By Jelena Sofranac, Montenegro Red Cross

Montenegro is one of the European countries with rapidly aging population: 18 per cent of its 620,000 inhabitants are over the age of 60.

This trend can be attributed to many social factors including decreasing birth rates and migration of youth. Young adults to leave their hometown to find work, and lack time and money to support their parents from abroad. As a result, there’s an increasing number of single elderly people facing solitude, health and financial problems.

The Red Cross of Montenegro has been supporting elderly people for 15 years, involving more than 700 old people from 12 municipalities. Based on this experience, they are now operating three elderly clubs in the cities of Bar, Plav and Cetinje, and opened their first intergenerational centre in Nikšić in 2016.

The main objective is to prevent social isolation and provide a place where older people can meet and share their experiences. Clubs are open once or twice a week for a couple of hours, and programmes are organized by trained youth volunteers.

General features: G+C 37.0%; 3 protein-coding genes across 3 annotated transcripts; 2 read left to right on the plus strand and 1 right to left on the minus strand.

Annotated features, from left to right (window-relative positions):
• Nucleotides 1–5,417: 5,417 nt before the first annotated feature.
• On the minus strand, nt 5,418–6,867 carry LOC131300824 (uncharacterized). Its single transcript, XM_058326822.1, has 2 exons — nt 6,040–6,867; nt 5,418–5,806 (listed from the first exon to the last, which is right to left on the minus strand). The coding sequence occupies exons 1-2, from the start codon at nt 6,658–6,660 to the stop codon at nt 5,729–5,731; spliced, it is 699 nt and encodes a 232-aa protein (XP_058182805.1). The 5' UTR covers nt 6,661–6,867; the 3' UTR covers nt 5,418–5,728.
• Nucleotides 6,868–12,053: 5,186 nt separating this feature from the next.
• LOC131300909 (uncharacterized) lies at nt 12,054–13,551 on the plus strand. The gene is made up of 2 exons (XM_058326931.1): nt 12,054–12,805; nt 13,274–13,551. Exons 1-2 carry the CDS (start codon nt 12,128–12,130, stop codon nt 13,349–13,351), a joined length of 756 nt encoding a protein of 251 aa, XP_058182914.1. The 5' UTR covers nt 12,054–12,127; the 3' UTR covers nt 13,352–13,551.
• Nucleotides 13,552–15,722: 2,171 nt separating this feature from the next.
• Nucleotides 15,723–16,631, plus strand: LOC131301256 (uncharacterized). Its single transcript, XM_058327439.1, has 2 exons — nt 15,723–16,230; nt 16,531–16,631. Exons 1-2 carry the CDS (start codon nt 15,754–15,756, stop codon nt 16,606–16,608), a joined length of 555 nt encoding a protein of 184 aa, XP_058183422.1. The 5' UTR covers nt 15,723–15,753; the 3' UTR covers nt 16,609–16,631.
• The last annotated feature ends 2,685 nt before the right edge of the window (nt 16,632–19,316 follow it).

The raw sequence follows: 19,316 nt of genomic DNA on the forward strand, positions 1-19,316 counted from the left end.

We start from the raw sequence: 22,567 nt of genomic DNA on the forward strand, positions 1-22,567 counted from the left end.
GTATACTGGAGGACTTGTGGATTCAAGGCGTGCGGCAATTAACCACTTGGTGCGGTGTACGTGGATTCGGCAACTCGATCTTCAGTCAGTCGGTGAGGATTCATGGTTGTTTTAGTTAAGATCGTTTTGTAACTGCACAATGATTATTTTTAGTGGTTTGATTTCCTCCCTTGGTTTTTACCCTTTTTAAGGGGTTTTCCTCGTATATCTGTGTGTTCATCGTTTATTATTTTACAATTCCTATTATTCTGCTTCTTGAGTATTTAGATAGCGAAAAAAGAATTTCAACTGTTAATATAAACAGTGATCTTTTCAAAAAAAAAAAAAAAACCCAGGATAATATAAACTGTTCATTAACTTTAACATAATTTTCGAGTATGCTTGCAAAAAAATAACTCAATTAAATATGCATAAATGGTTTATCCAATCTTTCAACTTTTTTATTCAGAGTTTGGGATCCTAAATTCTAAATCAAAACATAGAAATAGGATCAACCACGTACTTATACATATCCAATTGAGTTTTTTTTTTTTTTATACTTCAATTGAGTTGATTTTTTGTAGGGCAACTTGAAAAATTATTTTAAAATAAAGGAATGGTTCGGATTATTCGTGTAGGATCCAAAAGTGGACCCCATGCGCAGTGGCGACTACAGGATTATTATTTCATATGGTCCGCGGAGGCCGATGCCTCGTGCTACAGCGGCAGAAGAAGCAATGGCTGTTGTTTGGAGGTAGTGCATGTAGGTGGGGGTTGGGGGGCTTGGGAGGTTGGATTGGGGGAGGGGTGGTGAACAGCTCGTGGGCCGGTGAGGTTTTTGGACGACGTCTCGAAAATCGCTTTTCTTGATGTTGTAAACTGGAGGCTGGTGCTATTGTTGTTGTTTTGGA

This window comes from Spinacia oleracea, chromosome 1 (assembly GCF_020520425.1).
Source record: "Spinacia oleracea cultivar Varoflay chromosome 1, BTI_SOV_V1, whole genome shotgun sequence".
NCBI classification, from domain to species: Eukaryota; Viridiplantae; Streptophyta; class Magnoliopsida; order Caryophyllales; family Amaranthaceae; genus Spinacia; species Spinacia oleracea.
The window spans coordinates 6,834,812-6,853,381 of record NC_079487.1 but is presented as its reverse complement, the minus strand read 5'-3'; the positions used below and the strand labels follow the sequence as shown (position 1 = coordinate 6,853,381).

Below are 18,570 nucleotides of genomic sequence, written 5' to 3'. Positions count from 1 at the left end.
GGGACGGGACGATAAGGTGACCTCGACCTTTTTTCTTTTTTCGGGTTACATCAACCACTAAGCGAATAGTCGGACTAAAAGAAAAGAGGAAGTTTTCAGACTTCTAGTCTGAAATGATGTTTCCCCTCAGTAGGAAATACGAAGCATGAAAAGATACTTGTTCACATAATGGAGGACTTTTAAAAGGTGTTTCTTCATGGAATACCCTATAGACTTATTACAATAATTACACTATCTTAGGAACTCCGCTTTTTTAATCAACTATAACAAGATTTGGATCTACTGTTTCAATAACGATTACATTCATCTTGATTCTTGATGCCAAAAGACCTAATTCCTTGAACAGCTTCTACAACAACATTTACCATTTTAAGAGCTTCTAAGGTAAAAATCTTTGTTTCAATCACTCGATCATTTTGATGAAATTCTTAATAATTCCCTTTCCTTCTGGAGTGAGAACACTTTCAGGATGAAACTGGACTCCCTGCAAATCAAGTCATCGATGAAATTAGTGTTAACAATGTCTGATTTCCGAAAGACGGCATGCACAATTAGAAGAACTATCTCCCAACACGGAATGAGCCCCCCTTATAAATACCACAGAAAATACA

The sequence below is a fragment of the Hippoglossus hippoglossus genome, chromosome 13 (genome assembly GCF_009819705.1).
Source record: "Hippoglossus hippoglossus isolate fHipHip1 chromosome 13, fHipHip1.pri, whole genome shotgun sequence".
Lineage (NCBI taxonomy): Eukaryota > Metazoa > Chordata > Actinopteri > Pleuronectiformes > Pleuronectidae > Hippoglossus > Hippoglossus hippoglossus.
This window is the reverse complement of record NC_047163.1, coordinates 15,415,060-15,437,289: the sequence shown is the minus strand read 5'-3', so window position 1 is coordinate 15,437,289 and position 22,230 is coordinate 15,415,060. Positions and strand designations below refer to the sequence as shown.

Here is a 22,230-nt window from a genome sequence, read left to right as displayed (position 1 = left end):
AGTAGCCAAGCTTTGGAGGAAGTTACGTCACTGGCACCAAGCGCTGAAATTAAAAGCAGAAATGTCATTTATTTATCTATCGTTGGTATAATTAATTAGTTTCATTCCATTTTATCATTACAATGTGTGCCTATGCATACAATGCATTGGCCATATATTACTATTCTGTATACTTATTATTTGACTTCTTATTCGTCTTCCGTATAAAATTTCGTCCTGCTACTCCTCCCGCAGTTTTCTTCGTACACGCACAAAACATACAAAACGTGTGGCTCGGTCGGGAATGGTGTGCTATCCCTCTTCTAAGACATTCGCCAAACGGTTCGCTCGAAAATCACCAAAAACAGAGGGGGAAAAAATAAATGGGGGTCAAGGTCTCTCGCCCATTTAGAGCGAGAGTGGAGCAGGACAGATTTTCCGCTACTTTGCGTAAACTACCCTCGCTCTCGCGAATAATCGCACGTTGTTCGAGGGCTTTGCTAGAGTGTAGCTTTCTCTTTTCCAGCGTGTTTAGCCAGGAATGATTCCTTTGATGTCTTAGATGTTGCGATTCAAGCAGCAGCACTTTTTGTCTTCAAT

Jelena Darmanovic Dubak, secretary general of the Montenegro Red Cross, says: “For each session, the coordinator of the club prepares a plan based on the interests and suggestions of participants. The idea is to meet their needs and deal with topics that interest them, but also to make them feel more accepted, active and useful.”

The list of activities ranges from arts and crafts (knitting, fabricating clothes and bags, writing recipes), to lectures (first aid, computer skills, healthy living), visiting exhibitions and celebrating special days.

Never too late to make new friends

The intergenerational centre is special in a way that it brings together young and older members of the community – for instance, primary school students and members of the Association of Veterans for a chess championship. High school and university students are also regular visitors.

“Club members enjoy a lot when they can teach something to the kids, or just tell their stories from the past. On the other hand, they are also eager to listen to them when they talk about new developments like gadgets and social networks,” adds Ms Dubak.

In her younger days, Stevka Vujocevic used to be a Red Cross volunteer – now she is a member of the club.

“I can smile because of someone else’s support, and I feel that not everything is about gaining profit and wealth. Red Cross volunteers prove that because when they ask me how I feel I know that someone is taking care of me and other lonely people,” Stevka says.